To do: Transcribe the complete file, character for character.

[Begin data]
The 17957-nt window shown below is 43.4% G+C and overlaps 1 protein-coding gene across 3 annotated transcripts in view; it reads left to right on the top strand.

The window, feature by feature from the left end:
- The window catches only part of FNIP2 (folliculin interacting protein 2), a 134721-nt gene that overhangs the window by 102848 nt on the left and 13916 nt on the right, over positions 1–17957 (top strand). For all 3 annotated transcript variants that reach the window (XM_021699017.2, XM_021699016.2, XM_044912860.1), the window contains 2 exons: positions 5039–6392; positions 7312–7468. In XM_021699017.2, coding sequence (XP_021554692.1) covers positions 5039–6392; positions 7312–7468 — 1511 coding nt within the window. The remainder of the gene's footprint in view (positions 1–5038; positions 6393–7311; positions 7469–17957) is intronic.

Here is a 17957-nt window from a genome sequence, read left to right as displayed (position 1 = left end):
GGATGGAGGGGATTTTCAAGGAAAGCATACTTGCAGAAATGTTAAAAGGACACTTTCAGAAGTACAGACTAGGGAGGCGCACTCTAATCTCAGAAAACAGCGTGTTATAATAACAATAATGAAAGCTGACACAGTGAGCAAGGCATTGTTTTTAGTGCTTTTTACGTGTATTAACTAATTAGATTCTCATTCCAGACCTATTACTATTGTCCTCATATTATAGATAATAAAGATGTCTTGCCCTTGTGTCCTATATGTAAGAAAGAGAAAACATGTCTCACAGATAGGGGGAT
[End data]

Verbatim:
The 17957-nt window shown below is 43.4% G+C and overlaps 1 protein-coding gene across 3 annotated transcripts in view; it reads left to right on the top strand.

The window, feature by feature from the left end:
- The window catches only part of FNIP2 (folliculin interacting protein 2), a 134721-nt gene that overhangs the window by 102848 nt on the left and 13916 nt on the right, over positions 1–17957 (top strand). For all 3 annotated transcript variants that reach the window (XM_021699017.2, XM_021699016.2, XM_044912860.1), the window contains 2 exons: positions 5039–6392; positions 7312–7468. In XM_021699017.2, coding sequence (XP_021554692.1) covers positions 5039–6392; positions 7312–7468 — 1511 coding nt within the window. The remainder of the gene's footprint in view (positions 1–5038; positions 6393–7311; positions 7469–17957) is intronic.

Here is a 17957-nt window from a genome sequence, read left to right as displayed (position 1 = left end):
GGATGGAGGGGATTTTCAAGGAAAGCATACTTGCAGAAATGTTAAAAGGACACTTTCAGAAGTACAGACTAGGGAGGCGCACTCTAATCTCAGAAAACAGCGTGTTATAATAACAATAATGAAAGCTGACACAGTGAGCAAGGCATTGTTTTTAGTGCTTTTTACGTGTATTAACTAATTAGATTCTCATTCCAGACCTATTACTATTGTCCTCATATTATAGATAATAAAGATGTCTTGCCCTTGTGTCCTATATGTAAGAAAGAGAAAACATGTCTCACAGATAGGGGGAT